United States, 25 F.Supp.3d 812, 814 (D.S.C. 2014). A
fact is “material” if proof of its existence or
nonexistence would affect disposition of the case under the
applicable law. Anderson, 477 U.S. at 248.
summary judgment stage, “the moving party must
demonstrate the absence of a genuine issue of material fact.
Once the moving party has met his burden, the nonmoving party
must come forward with some evidence beyond the mere
allegations contained in the pleadings to show that there is
a genuine issue for trial.” Baber v. Hosp. Corp. of
Am., 977 F.2d 872, 874-75 (4th Cir. 1992) (internal
citation omitted). Summary judgment is not warranted unless,
“from the totality of the evidence, including
pleadings, depositions, answers to interrogatories, and
affidavits, the [C]ourt believes no genuine issue of material
fact exists for trial and the moving party is entitled to
judgment as a matter of law.” Whiteman v.
Chesapeake Appalachia, L.L.C., 729 F.3d 381, 385 (4th
Cir. 2013); see also Celotex Corp. v. Catrett, 477
U.S. 317, 322-23 (1986).
presently detained at the Greenville County Detention Center
on state charges,  filed a § 1983 complaint alleging
Defendant (who is a deputy employed by the Greenville County
Sheriff's Office) looked inside the mailbox at
Plaintiff's house in Piedmont, South Carolina, without a
search warrant. See ECF No. 1. Defendant filed a
motion for summary judgment with several exhibits, including
an affidavit in which he avers, “I have never opened
Olandio Workman's mailbox . . . .” See ECF
No. 29-1 at p. 3. The Magistrate Judge recommends granting
Defendant's motion for summary judgment because (1)
Plaintiff lacks standing and (2) Defendant is entitled to
qualified immunity and Eleventh Amendment immunity.
See R & R at pp. 3-6. Plaintiff objects to the
Magistrate Judge's recommendations. See ECF
No. 67 [Pl.'s Objs.] at pp. 1-2.
arguendo that Plaintiff has standing (contrary to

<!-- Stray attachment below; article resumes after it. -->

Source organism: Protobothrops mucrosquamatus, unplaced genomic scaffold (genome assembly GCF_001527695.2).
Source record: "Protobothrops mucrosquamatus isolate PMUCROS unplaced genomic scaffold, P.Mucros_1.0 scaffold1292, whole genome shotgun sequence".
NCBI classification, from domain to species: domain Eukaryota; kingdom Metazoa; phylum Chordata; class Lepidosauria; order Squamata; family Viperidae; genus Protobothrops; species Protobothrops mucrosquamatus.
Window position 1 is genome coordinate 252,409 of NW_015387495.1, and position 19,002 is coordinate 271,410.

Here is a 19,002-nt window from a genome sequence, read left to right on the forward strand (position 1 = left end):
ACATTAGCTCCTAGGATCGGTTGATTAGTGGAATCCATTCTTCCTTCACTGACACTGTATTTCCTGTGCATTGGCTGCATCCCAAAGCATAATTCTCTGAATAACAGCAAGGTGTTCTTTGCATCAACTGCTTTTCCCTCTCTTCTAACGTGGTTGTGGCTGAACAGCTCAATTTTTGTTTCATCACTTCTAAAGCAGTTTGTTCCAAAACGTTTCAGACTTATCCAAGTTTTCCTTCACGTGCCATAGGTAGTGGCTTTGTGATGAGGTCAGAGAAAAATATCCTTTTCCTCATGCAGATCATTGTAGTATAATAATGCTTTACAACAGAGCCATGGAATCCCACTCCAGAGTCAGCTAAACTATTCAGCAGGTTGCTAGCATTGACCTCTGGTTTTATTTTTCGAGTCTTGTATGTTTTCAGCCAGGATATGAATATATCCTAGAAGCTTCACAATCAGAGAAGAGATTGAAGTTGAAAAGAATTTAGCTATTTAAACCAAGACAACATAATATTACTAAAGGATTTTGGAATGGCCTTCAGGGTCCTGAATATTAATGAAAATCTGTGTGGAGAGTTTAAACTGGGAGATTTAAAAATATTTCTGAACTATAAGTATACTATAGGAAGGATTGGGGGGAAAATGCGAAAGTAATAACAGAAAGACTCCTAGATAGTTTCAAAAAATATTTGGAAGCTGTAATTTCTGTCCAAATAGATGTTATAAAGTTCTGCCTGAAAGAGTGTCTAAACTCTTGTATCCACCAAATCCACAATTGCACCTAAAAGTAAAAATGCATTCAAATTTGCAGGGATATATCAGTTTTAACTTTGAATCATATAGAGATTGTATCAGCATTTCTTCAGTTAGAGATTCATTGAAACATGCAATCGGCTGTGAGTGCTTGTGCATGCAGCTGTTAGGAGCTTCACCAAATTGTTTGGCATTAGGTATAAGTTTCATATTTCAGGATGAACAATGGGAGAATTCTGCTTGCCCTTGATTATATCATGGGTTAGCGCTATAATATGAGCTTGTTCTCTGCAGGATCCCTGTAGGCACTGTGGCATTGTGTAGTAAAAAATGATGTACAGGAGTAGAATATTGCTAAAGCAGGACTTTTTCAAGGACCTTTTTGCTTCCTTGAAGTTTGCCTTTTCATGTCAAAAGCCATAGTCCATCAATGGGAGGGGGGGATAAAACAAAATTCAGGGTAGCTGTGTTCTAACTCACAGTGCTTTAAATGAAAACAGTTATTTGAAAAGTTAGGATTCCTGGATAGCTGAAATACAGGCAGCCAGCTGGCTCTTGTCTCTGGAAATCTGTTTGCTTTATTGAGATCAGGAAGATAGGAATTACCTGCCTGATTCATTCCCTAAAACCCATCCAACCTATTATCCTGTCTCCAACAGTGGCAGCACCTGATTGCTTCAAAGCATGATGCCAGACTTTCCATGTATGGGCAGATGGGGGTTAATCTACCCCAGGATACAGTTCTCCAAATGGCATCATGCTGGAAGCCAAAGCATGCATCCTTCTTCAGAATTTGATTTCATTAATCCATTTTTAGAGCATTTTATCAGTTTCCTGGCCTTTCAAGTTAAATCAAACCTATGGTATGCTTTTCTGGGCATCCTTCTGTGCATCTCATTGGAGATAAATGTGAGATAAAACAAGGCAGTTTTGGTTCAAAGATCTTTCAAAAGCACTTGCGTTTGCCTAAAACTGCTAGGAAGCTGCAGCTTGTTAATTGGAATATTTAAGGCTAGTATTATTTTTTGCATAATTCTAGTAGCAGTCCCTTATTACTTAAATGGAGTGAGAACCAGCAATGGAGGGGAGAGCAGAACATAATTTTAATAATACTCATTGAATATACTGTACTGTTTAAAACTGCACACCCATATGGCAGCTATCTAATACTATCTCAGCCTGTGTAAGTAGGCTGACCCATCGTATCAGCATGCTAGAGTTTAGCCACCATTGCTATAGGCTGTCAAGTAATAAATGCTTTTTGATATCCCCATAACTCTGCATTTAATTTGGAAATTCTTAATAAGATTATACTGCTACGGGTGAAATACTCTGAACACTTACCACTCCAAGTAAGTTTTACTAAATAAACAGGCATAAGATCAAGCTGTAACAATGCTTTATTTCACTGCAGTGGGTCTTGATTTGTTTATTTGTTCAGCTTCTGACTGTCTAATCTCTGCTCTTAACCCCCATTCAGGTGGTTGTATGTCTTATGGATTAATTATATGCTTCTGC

the Magistrate Judge's finding),  the Court agrees with the
Magistrate Judge that the Eleventh Amendment bars Plaintiff
from suing Defendant for monetary damages in his official
capacity. See Lawson v. Union Cty. Clerk of Court,
828 F.3d 239, 278 (4th Cir. 2016) (“The Eleventh
Amendment bars suit against state officials in their official
capacity for damages under 42 U.S.C. § 1983.”);
Gulledge v. Smart, 691 F.Supp. 947, 955 (D.S.C.
1988) (holding deputy sheriffs are state officials for §
1983 purposes), aff'd, 878 F.2d 379 (4th Cir.
1989); Cone v. Nettles, 417 S.E.2d 523, 524 (S.C.
Plaintiff's individual capacity claims fail because he
has not presented any actual evidence contradicting the sworn
statement in Defendant's affidavit that he never opened
Plaintiff's mailbox.See ECF No. 29-1 at p. 3.
Because it is undisputed that Defendant never opened
Plaintiff's mailbox (the crux of Plaintiff's claim),
Defendant is entitled to summary judgment on this basis.
See Anderson, 477 U.S. at 248 (“[A] party
opposing a properly supported motion for summary judgment may
not rest upon the mere allegations or denials of his
pleading, but must set forth specific facts showing that
there is a genuine issue for trial.” (internal
quotation marks and ellipsis omitted) (citing Fed.R.Civ.P.
56(e)). Similarly, Defendant is entitled to
qualified immunity because if he did not open Plaintiff's
mailbox, he could not have violated Plaintiff's Fourth
Amendment rights. SeeThompson ...